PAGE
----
Change in Medicaid Laws Allow a Spouse to Keep More Assets

elderly couple holding hands

If a husband or wife requires long-term care in a nursing home facility, then that care can quickly deplete their life savings.  Most nursing home facilities in this area charge more than $120,000.00 a year for a basic semi-private room.  After the family’s assets are depleted and exhausted on long-term care, then Medicaid will help pay for that person’s care in a nursing home.

There are federal and state laws that are designed to prevent the healthier spouse from being impoverished due to these circumstances.  According to both federal and state law, all assets owned by husband and wife are evaluated, but the healthier spouse can keep the house, personal effects, an automobile and a portion of the remaining assets.  The healthier spouse can keep one half of the remaining assets but no more than a ceiling that federal law imposes.  Last year the maximum amount of assets that the healthier spouse could keep was set at $126,420.00.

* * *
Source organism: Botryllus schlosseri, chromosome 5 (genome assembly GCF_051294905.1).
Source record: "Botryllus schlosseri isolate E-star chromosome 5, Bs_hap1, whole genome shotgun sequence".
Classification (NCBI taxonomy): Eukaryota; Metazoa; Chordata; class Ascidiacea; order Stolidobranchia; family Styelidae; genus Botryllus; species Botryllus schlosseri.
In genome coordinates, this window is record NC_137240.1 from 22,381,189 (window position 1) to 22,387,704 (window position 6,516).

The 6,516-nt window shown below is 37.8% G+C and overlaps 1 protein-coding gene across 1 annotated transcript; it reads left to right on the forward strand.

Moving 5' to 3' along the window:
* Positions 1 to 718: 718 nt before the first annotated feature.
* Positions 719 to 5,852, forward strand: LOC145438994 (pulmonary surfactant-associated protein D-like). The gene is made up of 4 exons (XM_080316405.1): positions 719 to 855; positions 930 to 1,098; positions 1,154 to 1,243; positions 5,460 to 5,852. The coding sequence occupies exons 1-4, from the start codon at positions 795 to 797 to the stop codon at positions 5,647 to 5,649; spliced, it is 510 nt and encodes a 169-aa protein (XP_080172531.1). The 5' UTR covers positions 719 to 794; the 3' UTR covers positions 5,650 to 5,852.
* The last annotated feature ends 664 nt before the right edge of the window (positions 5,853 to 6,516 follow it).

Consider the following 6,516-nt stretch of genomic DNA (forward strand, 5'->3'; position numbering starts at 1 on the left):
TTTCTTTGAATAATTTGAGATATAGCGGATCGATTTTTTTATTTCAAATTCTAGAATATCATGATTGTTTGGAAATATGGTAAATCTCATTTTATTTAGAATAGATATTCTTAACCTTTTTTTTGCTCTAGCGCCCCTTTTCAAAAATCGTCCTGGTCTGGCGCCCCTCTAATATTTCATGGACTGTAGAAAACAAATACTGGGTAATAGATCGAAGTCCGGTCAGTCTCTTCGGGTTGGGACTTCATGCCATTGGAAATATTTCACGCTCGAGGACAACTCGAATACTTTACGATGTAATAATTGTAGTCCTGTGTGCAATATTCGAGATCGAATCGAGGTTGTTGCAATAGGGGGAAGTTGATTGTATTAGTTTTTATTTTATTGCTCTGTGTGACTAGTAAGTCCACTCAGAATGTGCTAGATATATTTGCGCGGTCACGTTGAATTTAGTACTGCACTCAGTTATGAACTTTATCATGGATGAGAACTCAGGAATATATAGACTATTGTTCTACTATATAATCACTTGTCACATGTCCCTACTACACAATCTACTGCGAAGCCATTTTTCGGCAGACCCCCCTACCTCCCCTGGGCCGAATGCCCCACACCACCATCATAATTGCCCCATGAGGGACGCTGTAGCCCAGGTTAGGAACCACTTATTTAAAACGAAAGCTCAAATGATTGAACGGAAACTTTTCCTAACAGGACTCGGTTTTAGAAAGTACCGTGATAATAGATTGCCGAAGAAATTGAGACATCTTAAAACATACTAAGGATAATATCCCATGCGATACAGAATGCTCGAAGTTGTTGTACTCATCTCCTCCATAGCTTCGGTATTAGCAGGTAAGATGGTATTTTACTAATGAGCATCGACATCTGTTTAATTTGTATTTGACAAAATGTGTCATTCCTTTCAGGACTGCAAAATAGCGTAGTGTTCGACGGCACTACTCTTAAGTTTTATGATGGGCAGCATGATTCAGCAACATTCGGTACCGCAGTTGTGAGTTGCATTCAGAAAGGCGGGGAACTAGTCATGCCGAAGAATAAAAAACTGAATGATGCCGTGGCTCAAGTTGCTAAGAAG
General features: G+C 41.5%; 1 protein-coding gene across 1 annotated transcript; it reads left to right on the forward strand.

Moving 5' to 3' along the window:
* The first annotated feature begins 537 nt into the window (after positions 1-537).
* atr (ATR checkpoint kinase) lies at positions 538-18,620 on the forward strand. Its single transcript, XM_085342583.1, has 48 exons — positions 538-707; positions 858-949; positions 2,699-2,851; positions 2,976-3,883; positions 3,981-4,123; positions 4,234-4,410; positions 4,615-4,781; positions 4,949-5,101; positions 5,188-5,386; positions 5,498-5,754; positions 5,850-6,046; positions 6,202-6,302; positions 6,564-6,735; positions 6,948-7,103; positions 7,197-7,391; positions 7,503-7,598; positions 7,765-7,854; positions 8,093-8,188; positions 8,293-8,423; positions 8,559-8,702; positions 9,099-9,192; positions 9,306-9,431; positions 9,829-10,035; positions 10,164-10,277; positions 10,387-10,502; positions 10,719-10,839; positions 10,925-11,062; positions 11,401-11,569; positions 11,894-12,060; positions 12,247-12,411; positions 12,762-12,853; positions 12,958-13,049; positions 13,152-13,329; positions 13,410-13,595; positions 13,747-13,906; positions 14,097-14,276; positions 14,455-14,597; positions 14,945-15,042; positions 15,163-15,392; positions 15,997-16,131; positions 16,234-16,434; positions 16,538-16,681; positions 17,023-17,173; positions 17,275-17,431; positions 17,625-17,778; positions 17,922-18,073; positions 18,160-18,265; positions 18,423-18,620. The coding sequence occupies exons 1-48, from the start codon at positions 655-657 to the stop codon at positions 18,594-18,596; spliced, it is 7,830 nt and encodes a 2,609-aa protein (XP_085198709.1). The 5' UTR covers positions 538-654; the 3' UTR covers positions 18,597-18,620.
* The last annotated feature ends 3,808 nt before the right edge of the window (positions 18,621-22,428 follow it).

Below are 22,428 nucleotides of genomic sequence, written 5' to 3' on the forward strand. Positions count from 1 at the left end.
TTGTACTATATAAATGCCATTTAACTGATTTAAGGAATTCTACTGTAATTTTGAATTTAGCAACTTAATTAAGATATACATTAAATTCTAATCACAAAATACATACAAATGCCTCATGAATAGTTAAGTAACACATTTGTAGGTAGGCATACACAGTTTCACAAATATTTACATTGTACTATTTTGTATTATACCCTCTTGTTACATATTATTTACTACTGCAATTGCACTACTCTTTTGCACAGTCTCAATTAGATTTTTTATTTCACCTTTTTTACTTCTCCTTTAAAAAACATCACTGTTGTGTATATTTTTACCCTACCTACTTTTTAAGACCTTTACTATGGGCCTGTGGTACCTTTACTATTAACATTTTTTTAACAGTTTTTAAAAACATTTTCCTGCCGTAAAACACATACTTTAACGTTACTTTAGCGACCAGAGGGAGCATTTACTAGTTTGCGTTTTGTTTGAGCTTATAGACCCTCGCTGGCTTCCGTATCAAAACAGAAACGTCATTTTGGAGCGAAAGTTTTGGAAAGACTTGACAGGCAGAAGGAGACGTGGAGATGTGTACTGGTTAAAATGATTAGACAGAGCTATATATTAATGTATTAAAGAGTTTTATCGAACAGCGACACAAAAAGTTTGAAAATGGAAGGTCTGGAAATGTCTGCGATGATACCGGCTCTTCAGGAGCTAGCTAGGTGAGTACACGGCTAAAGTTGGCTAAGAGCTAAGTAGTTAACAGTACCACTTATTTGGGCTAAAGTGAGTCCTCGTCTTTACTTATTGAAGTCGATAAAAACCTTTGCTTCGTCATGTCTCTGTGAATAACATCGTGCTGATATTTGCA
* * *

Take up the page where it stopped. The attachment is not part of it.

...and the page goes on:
Effective January 1, 2020, the maximum amount of assets that the healthier spouse can keep has increased to $128,640.00.  This is known as the “Community Spousal Resource Allowance” or “CSRA”.

If husband and wife own a house, automobile and cash assets of $300,000.00, then if the husband were to enter into a nursing home facility the wife can keep the house, automobile and $128,640.00 of the cash assets.  The remaining cash assets of $171,360.00 would be subject to the Medicaid spend-down process in order to qualify the husband for Medicaid.